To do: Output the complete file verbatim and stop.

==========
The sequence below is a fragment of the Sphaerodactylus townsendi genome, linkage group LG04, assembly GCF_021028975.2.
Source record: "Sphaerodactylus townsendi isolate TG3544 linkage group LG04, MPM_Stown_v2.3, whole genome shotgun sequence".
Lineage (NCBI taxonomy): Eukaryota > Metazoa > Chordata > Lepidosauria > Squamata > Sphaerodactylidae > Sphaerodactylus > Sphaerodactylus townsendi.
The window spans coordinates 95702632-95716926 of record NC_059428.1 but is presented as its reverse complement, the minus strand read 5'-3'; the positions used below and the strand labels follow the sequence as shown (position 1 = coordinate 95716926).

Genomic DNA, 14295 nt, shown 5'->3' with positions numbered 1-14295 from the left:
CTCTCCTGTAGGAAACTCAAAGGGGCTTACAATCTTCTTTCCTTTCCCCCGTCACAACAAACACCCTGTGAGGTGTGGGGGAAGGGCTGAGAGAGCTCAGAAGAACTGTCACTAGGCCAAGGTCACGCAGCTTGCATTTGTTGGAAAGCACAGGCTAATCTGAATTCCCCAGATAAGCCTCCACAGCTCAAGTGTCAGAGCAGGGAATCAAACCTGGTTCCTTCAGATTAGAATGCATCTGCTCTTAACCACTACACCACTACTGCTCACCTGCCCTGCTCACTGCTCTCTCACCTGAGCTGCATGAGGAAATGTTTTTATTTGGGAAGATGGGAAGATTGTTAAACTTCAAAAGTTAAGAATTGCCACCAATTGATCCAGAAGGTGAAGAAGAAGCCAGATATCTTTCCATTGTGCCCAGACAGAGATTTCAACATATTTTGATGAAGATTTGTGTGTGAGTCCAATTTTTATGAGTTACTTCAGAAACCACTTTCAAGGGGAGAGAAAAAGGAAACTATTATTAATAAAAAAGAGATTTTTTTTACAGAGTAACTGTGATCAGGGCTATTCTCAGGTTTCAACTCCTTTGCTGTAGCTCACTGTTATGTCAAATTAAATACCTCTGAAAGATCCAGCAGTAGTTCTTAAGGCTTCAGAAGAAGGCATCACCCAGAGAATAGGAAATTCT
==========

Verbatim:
The sequence below is a fragment of the Sphaerodactylus townsendi genome, linkage group LG04, assembly GCF_021028975.2.
Source record: "Sphaerodactylus townsendi isolate TG3544 linkage group LG04, MPM_Stown_v2.3, whole genome shotgun sequence".
Lineage (NCBI taxonomy): Eukaryota > Metazoa > Chordata > Lepidosauria > Squamata > Sphaerodactylidae > Sphaerodactylus > Sphaerodactylus townsendi.
The window spans coordinates 95702632-95716926 of record NC_059428.1 but is presented as its reverse complement, the minus strand read 5'-3'; the positions used below and the strand labels follow the sequence as shown (position 1 = coordinate 95716926).

Genomic DNA, 14295 nt, shown 5'->3' with positions numbered 1-14295 from the left:
CTCTCCTGTAGGAAACTCAAAGGGGCTTACAATCTTCTTTCCTTTCCCCCGTCACAACAAACACCCTGTGAGGTGTGGGGGAAGGGCTGAGAGAGCTCAGAAGAACTGTCACTAGGCCAAGGTCACGCAGCTTGCATTTGTTGGAAAGCACAGGCTAATCTGAATTCCCCAGATAAGCCTCCACAGCTCAAGTGTCAGAGCAGGGAATCAAACCTGGTTCCTTCAGATTAGAATGCATCTGCTCTTAACCACTACACCACTACTGCTCACCTGCCCTGCTCACTGCTCTCTCACCTGAGCTGCATGAGGAAATGTTTTTATTTGGGAAGATGGGAAGATTGTTAAACTTCAAAAGTTAAGAATTGCCACCAATTGATCCAGAAGGTGAAGAAGAAGCCAGATATCTTTCCATTGTGCCCAGACAGAGATTTCAACATATTTTGATGAAGATTTGTGTGTGAGTCCAATTTTTATGAGTTACTTCAGAAACCACTTTCAAGGGGAGAGAAAAAGGAAACTATTATTAATAAAAAAGAGATTTTTTTTACAGAGTAACTGTGATCAGGGCTATTCTCAGGTTTCAACTCCTTTGCTGTAGCTCACTGTTATGTCAAATTAAATACCTCTGAAAGATCCAGCAGTAGTTCTTAAGGCTTCAGAAGAAGGCATCACCCAGAGAATAGGAAATTCT